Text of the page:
Now off to the third and final phase, radiation. Off to another fantastic, wonderful physician Dr. McCloskey, the sweetest most compassionate Dr. you'll meet. She explained the process, the risks, the precautions she takes with your heart and other organs. At first Radiation is mentally grueling. You must attend every day, Monday through Friday for almost seven weeks and it is very routine. Some same side effects, fatigue, mild reflux, minor throat aches but the biggest side effect----THE BURNING BOOB! Pure Aloe Vera--I later learned to place the actual leaf in the freezer for moments before applying, Calendula lotion and Aquaphor by Eucerin became my best friends to soothe and heal the skin beyond the most severe sunburn.
Midway through radiation, I go to see Dr. Callahan, my Oncologist for follow-up. I am happy. I am almost done and now I get to find out the maintenance phase, mammogram twice a year, yadda yadda, yadda. I'm actually happy to see Dr. Callahan as I anxiously wait to hear those five-inch heels clicking down the hall to my closed door. She enters, I embrace her but her hug is different. I'm taken aback.
Dr. Callahan proceeds to explain that although surgery went exceptionally well, everything is clear and radiation is going well, I MUST consider more chemo. The tumor board discussed the pathology of my remaining tumor and it was volatile. In fact in every category, my tumor received the highest index. In laymen's terms, the tumor and type of Breast Cancer I had is a very aggressive one. And the Board and Dr. Callahan are concerned about any microscopic tumor cells that may have fallen off the breast into my body therefore causing high risk for re-occurrence anywhere in my body. If cancer had been found in lymph nodes and/or margins, this repeat process would be mandatory, since not it is optional but highly recommended. "I did not want to have to have this conversation with you...." Dr. Callahan said.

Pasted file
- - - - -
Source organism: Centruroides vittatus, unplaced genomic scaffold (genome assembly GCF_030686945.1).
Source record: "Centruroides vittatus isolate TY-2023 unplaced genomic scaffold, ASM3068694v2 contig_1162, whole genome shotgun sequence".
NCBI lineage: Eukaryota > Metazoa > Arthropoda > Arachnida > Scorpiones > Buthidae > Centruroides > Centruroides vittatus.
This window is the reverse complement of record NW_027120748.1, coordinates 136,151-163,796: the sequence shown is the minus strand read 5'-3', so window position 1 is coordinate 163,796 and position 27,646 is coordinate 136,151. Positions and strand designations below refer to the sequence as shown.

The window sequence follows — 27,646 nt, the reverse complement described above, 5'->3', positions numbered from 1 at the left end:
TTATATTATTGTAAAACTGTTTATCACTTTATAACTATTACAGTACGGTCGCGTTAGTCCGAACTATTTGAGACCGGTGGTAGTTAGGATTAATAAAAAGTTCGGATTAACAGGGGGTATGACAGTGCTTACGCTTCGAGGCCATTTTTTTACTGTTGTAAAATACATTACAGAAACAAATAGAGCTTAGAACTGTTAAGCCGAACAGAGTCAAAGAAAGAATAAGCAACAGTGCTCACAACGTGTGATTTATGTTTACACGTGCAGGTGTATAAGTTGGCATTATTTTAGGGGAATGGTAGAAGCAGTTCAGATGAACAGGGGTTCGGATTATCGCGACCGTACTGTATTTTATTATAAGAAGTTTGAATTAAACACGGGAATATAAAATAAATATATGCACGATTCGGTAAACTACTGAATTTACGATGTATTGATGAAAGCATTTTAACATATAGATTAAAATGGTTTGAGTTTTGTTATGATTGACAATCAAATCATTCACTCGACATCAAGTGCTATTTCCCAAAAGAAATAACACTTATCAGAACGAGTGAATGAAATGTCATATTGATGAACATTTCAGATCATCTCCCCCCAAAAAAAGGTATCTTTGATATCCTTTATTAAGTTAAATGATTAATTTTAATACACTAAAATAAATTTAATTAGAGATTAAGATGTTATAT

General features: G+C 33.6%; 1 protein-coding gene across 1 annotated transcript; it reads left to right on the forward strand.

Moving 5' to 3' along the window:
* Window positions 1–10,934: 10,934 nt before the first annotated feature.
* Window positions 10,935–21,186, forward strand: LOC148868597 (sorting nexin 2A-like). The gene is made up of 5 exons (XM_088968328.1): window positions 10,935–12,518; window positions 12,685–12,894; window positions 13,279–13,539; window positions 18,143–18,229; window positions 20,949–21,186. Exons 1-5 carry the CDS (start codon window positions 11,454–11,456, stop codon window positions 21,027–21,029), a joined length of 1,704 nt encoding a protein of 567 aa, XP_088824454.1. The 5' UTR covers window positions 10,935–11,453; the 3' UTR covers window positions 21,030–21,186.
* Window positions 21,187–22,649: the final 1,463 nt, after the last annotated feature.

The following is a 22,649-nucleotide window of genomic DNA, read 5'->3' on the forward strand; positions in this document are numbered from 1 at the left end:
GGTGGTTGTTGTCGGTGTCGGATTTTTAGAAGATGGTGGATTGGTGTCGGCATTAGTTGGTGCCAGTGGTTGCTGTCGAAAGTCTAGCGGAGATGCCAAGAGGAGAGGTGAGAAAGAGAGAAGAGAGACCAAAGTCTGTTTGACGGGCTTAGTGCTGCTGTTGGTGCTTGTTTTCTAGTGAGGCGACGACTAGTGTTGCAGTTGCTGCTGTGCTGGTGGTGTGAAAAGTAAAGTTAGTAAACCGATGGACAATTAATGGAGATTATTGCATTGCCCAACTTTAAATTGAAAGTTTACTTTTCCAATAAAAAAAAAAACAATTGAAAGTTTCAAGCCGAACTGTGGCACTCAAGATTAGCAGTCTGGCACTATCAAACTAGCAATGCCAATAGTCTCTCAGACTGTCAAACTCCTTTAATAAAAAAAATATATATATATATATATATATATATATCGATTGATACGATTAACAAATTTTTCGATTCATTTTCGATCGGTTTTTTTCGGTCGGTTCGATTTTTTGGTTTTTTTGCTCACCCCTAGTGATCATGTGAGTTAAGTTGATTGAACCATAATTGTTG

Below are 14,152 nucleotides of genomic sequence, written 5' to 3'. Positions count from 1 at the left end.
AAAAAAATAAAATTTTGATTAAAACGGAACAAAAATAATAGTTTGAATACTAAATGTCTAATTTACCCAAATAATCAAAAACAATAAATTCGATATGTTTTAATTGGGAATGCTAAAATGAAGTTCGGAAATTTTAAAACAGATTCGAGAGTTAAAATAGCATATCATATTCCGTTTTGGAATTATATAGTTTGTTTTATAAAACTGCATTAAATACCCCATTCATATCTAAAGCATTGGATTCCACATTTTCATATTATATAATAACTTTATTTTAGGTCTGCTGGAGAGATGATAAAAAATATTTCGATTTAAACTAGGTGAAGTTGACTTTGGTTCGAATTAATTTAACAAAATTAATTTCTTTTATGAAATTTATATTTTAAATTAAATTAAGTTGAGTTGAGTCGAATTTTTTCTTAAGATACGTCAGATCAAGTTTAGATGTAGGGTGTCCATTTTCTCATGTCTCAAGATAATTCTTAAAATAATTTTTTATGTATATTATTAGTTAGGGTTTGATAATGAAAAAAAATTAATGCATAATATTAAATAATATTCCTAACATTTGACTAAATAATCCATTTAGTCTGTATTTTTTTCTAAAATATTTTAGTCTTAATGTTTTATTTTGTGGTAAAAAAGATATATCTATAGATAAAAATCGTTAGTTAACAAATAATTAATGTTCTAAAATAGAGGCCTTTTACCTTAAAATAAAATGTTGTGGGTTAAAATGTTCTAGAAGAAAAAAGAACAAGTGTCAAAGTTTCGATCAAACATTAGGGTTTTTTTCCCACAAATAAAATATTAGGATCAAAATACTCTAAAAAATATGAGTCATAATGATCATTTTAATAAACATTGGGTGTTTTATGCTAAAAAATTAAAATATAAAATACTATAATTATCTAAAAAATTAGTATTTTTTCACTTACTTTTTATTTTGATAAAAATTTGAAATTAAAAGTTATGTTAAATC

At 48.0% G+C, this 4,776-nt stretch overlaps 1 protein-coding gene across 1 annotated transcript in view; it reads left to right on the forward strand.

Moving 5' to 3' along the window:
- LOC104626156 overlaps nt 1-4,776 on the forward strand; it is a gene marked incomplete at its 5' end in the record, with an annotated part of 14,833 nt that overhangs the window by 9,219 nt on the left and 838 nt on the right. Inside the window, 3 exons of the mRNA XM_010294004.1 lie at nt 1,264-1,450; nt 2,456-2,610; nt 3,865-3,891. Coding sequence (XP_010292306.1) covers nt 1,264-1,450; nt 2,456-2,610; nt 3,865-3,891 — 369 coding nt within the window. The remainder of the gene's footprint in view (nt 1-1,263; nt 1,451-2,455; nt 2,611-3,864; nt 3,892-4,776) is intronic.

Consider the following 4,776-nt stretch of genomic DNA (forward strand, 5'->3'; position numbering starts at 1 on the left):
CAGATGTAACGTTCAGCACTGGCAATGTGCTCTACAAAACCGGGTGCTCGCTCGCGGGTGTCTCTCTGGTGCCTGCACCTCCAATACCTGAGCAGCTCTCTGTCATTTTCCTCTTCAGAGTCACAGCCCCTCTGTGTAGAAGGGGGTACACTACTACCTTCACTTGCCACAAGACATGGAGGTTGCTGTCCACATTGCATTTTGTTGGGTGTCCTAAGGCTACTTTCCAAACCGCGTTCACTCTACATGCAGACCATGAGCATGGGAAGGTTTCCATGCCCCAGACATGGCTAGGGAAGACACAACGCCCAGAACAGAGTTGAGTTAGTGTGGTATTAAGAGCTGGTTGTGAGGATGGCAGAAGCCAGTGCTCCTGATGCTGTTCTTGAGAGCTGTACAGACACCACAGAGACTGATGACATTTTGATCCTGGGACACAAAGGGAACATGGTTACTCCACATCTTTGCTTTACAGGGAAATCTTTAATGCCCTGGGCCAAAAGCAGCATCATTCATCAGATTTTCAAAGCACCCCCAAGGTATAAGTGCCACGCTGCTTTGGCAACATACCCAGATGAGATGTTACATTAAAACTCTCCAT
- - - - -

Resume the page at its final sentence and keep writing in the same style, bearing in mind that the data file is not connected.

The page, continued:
I was stunned. Here I was happy to see this, on a good day 4'11 dynamo and in this moment I want to kick her in her throat. I campaigned every Doctor on my team including Sissy about whether or not I should endure more chemo, after all it was a stab in the dark--no guarantees and no markers as to whether or not this chemo would be effective. The consensus was I should do it but the decision was up to me. Dr. Callahan advised that I could be monitored closely but she feared, any reoccurrence would catapult me to Stage 4, I was Stage 2, and remember this was an aggressive tumor and Breast Cancer--triple negative.
I had until May 15th to decide. After much crying, running to therapy--which has been instrumental in my care--on May 5th I sent Dr. Callahan an email. I'm doing it.
So today here I am. Now enrolled in Carbo Platin to knock out what could be. But this time it's better. I am fatigued, however, not nearly as much. I know how to combat the side effects and the side effects from the side effects--I am more skilled and less reluctant to take my meds.
|A partial regimen of my meds|
Disclaimer: These are my experiences with Chemo and are meant in no way to alarm you. Everyone experiences Cancer differently even in the exact same category and/or use of therapies. My sharing is to empower you to know that whatever your circumstances, don't give up, fight because you are a winner!